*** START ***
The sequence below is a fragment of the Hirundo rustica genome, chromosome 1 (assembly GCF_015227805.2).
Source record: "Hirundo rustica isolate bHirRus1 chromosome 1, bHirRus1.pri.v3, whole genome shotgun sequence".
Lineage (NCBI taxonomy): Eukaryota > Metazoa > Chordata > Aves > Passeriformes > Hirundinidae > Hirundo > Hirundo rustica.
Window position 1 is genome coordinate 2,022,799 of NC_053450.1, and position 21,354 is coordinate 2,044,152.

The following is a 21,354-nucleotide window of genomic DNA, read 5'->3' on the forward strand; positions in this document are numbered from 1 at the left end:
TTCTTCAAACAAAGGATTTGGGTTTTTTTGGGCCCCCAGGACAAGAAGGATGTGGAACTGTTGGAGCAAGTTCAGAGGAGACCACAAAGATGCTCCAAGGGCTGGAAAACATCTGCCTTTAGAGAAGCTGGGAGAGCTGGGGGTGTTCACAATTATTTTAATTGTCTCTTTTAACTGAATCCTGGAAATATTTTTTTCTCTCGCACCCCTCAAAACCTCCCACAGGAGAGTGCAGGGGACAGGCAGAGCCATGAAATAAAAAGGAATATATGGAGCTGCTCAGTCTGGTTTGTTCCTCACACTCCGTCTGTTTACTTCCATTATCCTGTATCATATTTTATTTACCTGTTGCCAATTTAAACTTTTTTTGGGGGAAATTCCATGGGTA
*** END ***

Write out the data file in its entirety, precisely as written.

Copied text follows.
The sequence below is a fragment of the Hirundo rustica genome, chromosome 1 (assembly GCF_015227805.2).
Source record: "Hirundo rustica isolate bHirRus1 chromosome 1, bHirRus1.pri.v3, whole genome shotgun sequence".
Lineage (NCBI taxonomy): Eukaryota > Metazoa > Chordata > Aves > Passeriformes > Hirundinidae > Hirundo > Hirundo rustica.
Window position 1 is genome coordinate 2,022,799 of NC_053450.1, and position 21,354 is coordinate 2,044,152.

The following is a 21,354-nucleotide window of genomic DNA, read 5'->3' on the forward strand; positions in this document are numbered from 1 at the left end:
TTCTTCAAACAAAGGATTTGGGTTTTTTTGGGCCCCCAGGACAAGAAGGATGTGGAACTGTTGGAGCAAGTTCAGAGGAGACCACAAAGATGCTCCAAGGGCTGGAAAACATCTGCCTTTAGAGAAGCTGGGAGAGCTGGGGGTGTTCACAATTATTTTAATTGTCTCTTTTAACTGAATCCTGGAAATATTTTTTTCTCTCGCACCCCTCAAAACCTCCCACAGGAGAGTGCAGGGGACAGGCAGAGCCATGAAATAAAAAGGAATATATGGAGCTGCTCAGTCTGGTTTGTTCCTCACACTCCGTCTGTTTACTTCCATTATCCTGTATCATATTTTATTTACCTGTTGCCAATTTAAACTTTTTTTGGGGGAAATTCCATGGGTA